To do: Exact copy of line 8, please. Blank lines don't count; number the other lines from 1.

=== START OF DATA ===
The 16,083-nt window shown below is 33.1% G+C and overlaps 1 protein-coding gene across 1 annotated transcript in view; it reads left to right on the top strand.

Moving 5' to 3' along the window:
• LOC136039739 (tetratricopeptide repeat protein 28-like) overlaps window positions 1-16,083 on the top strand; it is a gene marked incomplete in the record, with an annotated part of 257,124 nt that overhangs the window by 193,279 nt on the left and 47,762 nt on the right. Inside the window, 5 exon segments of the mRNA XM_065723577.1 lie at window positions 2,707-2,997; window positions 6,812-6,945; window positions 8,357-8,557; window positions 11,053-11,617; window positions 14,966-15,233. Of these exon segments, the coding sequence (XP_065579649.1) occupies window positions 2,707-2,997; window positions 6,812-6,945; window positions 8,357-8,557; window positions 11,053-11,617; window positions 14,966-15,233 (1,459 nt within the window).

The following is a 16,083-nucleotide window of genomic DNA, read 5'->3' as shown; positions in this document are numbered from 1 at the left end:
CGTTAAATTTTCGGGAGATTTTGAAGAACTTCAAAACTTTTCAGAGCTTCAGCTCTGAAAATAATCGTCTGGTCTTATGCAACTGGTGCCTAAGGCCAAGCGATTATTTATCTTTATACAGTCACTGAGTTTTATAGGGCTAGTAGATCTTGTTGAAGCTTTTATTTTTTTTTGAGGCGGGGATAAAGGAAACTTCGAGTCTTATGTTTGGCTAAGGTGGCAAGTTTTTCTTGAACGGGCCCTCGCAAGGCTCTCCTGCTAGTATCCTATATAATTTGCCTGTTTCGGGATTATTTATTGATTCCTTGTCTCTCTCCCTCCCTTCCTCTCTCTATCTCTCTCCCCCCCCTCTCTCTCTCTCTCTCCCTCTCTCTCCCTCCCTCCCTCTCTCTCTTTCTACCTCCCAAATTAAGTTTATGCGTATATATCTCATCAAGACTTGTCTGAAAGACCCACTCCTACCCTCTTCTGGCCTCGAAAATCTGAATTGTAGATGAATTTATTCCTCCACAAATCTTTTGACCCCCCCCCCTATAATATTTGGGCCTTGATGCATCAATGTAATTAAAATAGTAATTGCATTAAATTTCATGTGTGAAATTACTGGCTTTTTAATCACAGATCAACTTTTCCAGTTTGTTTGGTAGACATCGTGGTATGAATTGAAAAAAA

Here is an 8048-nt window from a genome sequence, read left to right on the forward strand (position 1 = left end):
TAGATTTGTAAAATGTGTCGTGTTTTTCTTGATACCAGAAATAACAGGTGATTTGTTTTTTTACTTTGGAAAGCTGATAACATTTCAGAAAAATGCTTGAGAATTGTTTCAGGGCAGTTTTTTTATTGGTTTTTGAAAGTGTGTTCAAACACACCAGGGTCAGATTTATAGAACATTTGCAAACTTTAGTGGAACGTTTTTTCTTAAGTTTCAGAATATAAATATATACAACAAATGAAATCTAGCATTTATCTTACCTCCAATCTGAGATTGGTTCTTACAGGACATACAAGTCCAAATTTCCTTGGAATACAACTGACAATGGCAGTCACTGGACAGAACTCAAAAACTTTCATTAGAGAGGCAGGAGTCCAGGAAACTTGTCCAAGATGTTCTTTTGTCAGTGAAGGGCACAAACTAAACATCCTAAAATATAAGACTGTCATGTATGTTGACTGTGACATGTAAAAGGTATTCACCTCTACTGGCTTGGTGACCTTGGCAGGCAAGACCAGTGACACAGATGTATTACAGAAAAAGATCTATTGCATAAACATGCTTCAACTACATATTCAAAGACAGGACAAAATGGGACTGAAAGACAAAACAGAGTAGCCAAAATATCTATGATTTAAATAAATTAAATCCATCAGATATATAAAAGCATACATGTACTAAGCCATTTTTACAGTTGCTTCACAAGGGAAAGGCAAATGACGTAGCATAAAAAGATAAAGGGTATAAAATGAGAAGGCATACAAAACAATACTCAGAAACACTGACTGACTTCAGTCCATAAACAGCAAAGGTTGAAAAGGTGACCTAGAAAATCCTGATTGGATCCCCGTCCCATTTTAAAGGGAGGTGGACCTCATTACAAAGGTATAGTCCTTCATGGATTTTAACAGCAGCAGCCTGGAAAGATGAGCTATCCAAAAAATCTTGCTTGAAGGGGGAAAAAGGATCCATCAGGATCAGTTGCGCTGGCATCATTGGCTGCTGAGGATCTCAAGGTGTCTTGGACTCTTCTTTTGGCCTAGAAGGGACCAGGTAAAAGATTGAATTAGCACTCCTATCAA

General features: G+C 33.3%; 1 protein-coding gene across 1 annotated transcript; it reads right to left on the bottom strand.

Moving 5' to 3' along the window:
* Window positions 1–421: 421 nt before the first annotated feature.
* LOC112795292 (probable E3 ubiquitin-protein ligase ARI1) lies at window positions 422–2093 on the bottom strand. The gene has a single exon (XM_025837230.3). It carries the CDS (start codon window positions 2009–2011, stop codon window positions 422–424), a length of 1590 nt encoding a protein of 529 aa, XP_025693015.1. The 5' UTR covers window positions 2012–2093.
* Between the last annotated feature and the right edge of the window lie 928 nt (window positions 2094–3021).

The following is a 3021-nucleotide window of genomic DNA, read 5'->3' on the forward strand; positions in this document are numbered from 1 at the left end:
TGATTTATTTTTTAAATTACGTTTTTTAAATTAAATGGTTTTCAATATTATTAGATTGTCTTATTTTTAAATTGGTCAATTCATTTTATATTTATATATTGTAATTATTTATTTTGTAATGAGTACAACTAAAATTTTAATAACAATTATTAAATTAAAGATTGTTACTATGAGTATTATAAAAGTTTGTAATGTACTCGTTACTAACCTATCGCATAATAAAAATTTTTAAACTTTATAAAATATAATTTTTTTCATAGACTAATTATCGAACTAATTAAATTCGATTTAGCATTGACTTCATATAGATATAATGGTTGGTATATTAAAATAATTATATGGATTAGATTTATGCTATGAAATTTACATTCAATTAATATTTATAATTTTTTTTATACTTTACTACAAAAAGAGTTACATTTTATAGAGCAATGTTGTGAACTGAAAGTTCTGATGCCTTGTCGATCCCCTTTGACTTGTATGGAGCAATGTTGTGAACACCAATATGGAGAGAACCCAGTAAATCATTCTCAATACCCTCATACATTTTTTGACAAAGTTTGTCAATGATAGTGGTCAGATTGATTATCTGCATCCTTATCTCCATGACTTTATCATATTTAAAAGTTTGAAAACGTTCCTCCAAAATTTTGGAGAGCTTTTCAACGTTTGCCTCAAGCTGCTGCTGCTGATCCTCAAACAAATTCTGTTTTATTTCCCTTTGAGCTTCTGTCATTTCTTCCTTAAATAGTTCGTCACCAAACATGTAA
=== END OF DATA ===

General features: G+C 33.3%; 1 protein-coding gene across 1 annotated transcript; it reads right to left on the bottom strand.